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    • "Previous studies have described distributions of mutational effects for several prokaryotic CREs both in vitro (Maerkl and Quake 2007, 2009; Geertz et al. 2012) and in vivo (Patwardhan et al. 2009; Kinney et al. 2010; Brewster et al. 2012; Sharon et al. 2012; Kosuri et al. 2013). As these studies predominantly focused on characterizing general relationships between trans factors (TFs and RNAP) and their cis binding sites, the analysis of interactions between individual cis mutations has been limited (Kwasnieski et al. 2012), partly due to restrictions in the techniques used (Melnikov et al. 2012; Patwardhan et al. 2012). Understanding the dependence of the effect of a mutation on the genetic background in which it appears, a phenomenon termed epistasis (Fisher 1918; Phillips 2008) is critical to understanding adaptation and the engineering of synthetic promoters with specific properties (Kinkhabwala and Guet 2008). "
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    ABSTRACT: Changes in gene expression are an important mode of evolution, however the proximate mechanism of these changes is poorly understood. In particular, little is known about effects of mutations within cis binding sites for transcription factors, or the nature of epistatic interactions between these mutations. Here, we tested the effects of single and double mutants in two cis binding sites involved in the transcriptional regulation of the Escherichia coli araBAD operon, a component of arabinose metabolism, using a synthetic system. This system decouples transcriptional control from any post-translational effects on fitness, allowing a precise estimate of the effect of single and double mutations, and hence epistasis, on gene expression. We found that epistatic interactions between mutations in the araBAD cis regulatory element are common, and that the predominant form of epistasis is negative. The magnitude of the interactions depended on whether the mutations are located in the same or in different operator sites. Importantly, these epistatic interactions were dependent on the presence of arabinose, a native inducer of the araBAD operon in vivo, with some interactions changing in sign (e.g., from negative to positive) in its presence. This study thus reveals that mutations in even relatively simple cis regulatory elements interact in complex ways such that selection on the level of gene expression in one environment might perturb regulation in the other environment in an unpredictable and uncorrelated manner.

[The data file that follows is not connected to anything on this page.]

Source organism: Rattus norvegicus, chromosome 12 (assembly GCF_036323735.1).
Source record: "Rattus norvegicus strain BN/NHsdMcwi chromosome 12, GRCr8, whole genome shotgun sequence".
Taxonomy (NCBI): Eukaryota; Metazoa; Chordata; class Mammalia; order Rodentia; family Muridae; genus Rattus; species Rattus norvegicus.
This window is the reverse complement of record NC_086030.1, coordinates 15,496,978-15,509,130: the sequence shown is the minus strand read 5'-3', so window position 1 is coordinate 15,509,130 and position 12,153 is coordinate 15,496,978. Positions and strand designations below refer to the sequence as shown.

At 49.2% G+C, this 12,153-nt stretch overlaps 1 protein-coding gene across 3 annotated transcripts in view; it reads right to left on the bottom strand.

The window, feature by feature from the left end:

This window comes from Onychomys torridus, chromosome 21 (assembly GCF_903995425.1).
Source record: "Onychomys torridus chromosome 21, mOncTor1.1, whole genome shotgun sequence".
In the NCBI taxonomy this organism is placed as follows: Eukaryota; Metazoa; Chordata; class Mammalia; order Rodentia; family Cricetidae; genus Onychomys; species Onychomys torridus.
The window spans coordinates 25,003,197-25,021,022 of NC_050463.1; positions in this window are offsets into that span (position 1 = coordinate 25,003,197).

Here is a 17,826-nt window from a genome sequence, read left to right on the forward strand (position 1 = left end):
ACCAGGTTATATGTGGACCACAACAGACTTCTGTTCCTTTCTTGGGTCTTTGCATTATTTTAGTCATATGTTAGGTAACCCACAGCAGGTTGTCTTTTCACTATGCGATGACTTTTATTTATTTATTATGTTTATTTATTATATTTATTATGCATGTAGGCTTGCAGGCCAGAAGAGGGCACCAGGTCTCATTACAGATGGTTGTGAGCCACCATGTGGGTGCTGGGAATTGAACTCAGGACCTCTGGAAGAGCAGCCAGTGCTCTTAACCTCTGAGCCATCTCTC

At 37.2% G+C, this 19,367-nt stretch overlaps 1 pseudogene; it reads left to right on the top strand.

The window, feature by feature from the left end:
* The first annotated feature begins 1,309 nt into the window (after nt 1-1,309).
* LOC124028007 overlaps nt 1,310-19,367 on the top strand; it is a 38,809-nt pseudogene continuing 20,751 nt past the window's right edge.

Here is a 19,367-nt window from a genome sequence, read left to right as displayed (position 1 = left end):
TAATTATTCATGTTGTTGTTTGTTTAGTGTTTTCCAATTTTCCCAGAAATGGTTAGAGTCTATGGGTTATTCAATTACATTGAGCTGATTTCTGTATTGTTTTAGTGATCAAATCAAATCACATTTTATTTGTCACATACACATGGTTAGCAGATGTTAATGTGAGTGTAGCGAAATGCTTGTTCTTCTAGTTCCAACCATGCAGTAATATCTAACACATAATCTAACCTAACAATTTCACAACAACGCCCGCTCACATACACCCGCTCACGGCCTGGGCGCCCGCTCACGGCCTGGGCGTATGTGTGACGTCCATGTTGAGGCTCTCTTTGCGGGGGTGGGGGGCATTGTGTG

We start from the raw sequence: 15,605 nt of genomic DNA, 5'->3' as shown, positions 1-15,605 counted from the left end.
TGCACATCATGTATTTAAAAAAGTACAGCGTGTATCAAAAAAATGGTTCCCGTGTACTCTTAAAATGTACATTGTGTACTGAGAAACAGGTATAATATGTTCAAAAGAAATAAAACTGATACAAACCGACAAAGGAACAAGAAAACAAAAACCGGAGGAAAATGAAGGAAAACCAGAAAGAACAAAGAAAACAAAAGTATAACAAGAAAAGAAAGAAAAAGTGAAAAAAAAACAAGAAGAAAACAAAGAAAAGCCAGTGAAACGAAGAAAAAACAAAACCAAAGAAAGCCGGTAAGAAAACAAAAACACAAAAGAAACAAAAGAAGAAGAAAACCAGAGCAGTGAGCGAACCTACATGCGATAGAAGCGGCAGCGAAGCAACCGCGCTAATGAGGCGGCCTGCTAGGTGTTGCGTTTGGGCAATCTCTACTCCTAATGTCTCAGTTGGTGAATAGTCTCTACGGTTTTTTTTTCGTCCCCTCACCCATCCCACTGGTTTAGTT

Preview · Article · Nov 2015 · Molecular Biology and Evolution
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    • "Alternatively, use barcoding and subassembly strategies to exceed the sequence length of sequencing technologies. A barcode is a short (10–20 bp) degenerate sequence cloned near the mutated gene, which acts as a molecular tag to enable the assembly of the full-length variable region (Hiatt et al. 2010;Patwardhan et al. 2012). The advantages of barcoding and assembly include reduced sequencing costs, as each variable region is sequenced and assigned to a barcode only once. "
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    ABSTRACT: Deep mutational scanning is a highly parallel method that uses high-throughput sequencing to track changes in >10(5) protein variants before and after selection to measure the effects of mutations on protein function. Here we outline the stages of a deep mutational scanning experiment, focusing on the construction of libraries of protein sequence variants and the preparation of Illumina sequencing libraries. © 2015 Cold Spring Harbor Laboratory Press.
    Full-text · Article · Aug 2015 · Cold Spring Harbor Protocols